Κυριακή, 28 Οκτωβρίου 2012

Greece vs Europe

(I should warn my readers this a sort of meandering post that started a while ago...and goes from one subject to another...I'm feeling a little pessimistic and it is not helping my writing...)

Having been born in England and grown up in Greece, I have often thought about the things Greeks have in common with Europeans and those that divide them. I was just going into my teens when we joined the European Union (known then as EOK). It was considered a great success on behalf of our politicians...

I still remember little snippets of conversations on the matter:

- "Greeks can never become Europeans"
- "Greeks don't want to be a part of Europe"
- "Being part of Europe will save us..."
- "Europe will support Greece..."


Well here we are 30 years later and it all feels like the lease has run out and we are potentially being evicted...

In 2006 I had the opportunity to travel to Luxembourg, visiting friends. On a day's outing in the car we would frequently cross a border or more, flitting from country to country, during the course of a day. Breakfast in Luxembourg, lunch in France, a late beer in Belgium, a quick run across one of the Moselle river's many bridges in order to say we'd been to Germany too...

For me this was where the idea of a United Europe really came to life.

Luxembourg was an eye opener. Very few obviously poor, one or two beggars in the streets, amazing schools, pretty clean cities, organised recycling, rubbish collection, the works.

One day we passed some roadworks and I saw the familiar steel rods in holes in the road with bits of tape tied to them and thought  "Myyy god, so dangerous, there must be a Greek overseeing the job..."


still better than here...

Yet further down the road along empty plots of land, I could see the pipes, cables and phone lines in waiting for development a few years or months later... seriously organised. I was stunned.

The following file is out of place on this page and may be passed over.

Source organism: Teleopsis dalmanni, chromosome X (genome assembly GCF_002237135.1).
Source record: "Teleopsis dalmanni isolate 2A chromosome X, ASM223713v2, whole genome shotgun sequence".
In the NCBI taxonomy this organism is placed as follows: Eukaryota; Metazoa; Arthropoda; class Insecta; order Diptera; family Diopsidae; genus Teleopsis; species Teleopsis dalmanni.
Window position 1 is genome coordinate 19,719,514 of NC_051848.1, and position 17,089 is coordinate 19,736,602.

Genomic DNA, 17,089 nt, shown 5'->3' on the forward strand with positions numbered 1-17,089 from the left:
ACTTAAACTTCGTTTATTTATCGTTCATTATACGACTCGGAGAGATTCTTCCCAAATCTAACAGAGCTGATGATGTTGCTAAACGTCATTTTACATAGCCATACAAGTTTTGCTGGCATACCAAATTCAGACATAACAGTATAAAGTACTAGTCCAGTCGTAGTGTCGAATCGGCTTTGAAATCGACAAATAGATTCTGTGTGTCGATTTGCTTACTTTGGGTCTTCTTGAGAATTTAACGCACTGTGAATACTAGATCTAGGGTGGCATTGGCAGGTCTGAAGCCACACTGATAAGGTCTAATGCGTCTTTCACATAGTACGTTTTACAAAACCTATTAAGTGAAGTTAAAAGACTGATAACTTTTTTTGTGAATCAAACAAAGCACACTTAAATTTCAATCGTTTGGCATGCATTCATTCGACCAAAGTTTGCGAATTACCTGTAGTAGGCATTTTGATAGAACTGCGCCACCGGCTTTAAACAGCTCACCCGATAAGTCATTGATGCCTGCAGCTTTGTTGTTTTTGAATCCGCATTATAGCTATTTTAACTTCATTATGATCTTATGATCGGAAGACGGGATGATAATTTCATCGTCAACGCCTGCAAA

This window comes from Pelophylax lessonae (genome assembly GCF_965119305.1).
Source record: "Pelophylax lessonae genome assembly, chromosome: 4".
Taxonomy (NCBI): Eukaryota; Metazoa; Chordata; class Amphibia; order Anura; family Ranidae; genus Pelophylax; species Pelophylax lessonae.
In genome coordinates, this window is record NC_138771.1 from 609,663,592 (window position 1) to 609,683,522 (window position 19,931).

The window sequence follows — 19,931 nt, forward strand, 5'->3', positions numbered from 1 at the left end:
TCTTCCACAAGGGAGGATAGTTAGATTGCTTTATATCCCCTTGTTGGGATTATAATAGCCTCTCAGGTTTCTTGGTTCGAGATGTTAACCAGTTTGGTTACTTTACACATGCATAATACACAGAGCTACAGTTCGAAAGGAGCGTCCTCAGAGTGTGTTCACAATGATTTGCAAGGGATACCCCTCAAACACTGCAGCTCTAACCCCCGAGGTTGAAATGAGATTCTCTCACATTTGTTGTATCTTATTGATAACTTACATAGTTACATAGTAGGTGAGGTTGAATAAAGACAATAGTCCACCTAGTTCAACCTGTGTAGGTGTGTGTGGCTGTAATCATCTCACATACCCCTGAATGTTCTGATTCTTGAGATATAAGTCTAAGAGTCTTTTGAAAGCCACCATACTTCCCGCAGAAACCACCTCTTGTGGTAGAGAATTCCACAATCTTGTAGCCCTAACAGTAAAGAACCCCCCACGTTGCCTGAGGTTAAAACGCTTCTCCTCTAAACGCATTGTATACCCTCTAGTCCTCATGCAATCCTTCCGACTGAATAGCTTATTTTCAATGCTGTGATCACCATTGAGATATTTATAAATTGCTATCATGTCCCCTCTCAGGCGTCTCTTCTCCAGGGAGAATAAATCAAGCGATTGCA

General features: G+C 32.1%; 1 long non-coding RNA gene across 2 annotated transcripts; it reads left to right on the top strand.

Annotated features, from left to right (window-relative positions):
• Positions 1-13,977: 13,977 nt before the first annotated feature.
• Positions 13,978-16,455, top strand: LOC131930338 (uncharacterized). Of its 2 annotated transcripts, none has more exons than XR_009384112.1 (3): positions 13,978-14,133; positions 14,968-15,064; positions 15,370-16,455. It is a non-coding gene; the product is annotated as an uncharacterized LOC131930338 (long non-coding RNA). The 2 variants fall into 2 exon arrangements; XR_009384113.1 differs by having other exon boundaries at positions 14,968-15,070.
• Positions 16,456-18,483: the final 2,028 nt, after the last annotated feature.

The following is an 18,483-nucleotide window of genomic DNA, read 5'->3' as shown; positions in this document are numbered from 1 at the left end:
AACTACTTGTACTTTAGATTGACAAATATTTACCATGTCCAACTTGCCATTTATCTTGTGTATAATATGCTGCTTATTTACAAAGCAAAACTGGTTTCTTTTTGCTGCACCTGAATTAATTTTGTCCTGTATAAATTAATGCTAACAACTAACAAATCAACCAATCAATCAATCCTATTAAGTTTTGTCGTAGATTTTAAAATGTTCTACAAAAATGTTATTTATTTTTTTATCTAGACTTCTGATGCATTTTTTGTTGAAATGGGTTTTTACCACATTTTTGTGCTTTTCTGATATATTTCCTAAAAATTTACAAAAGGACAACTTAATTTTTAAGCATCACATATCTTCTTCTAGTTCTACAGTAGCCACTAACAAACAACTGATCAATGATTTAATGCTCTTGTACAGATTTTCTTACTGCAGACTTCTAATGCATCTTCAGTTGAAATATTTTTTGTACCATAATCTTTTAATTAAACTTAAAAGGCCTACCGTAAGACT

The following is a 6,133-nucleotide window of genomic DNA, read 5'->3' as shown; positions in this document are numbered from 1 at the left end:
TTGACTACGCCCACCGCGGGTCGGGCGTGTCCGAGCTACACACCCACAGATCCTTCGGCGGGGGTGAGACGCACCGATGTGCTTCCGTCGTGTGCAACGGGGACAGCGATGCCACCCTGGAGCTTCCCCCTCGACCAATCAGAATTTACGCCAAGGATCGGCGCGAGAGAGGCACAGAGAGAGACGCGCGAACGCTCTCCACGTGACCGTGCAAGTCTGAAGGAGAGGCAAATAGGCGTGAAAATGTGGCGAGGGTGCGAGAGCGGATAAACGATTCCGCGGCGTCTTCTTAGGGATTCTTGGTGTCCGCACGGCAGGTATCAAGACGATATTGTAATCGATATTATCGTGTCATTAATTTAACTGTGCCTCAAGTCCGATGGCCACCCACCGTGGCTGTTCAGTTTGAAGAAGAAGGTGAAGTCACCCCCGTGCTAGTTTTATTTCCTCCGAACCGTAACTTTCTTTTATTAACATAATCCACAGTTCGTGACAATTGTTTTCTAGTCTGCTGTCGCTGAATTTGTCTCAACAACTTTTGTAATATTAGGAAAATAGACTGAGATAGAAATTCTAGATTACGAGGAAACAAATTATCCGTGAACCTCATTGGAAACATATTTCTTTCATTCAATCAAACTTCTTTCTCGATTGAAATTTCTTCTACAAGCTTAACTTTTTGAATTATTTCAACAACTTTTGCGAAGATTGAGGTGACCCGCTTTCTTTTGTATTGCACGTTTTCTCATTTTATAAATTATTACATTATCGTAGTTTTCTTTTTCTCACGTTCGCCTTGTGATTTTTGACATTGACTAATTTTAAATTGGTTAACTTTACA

I remember chatting with friends trying to understand why we could not be Europeans. "Because Greeks cannot stand so much organisation", "Greeks are free spirits". "Greeks can never be just a part of the machine" (yes of course, I forgot they all want to be PMs...)

Yet, are things so different between us (well yes they are, but this is supposed to be an academic question so let it stand for a while...)

For example let's take one of those labels that the foreign press has liberally used against the poor, suffering  Greek people, of late...

Greeks are tax evaders. Well, yes they are. But so are millions of Europeans when they get a chance. How many rich Europeans keep offshore companies, yachts hidden abroad, or posing as charter yachts to hide their black money?
The rich tax-evade out of habit or greed. The poor do so out of need. And those Europeans, who do not tax evade, at least feel like they are getting something back . Good roads, good health systems, good schools, a government that may be as nepotist or corrupt as any Greek one, but importantly, keeps up appearances, at least to a certain extent. So the average European feels he is getting something for his taxes. And every now and then when someone slips up, he resigns and they get to feel a (potentially false) sense of justice, too. Things work and people keep quiet. Consumerism works and people keep even more quiet.

In Greece however all pretences have been dropped a long time ago.

The government wants taxes, the troika want taxes. But they are willing to give nothing. (not so much the troika as the government and all the governments before them.

I'll take a step back and give a few personal examples. In 2001, I paid 20000 euros income tax, when my income was supposedly 40000. (in reality half of this had gone back into the business in stock, but the system "caught me out")
As we were coming up to the Olympics then, I felt like a major sponsor and rightly so!

Throughout my business life I have paid more than 400000 in taxes and VAT. Yet I feel I have nothing to show for it. The roads are full of potholes, the hospital hasn't enough staff (at least it is next to my house now), the school my daughter goes to has not got enough classrooms so they rent 3 ex-bars from across the road, with no heating and not enough natural light. The school itself was built in 1952 and some of the windows are in such a state, the only solution was to screw them permanently shut! The Municipality doesn't have enough money to pay the streetcleaners, but it ca afford to spend 5000 euros on coffee a month! The list is endless... Corruption is rife...

At the same time, our politicians build villas, buy ever bigger cars and hold expensive weddings in France. Of course many tax-evaders do the same, at least the rich ones. The politicians and their cronies in the government share the loot, paid for by the average tax-payer (the guy who hasn't got enough money to hire the fancy accountant). While the average poor Greek is left trying to deal with Troika's demands for payment.

(Only last month I read about a businessman, mr Karouzos, with close ties to the government, (Mr Meimarakis is his koumbaros), who held a christening for his twins, in Crete, involving a chartered plane for the guests, chmamgne and caviar and may other extravaganzas! amomg the guests a public prosecutor. At the same time Mr Karouzos owed over 90.000.000 euros in fines for various tax frauds and omissions...)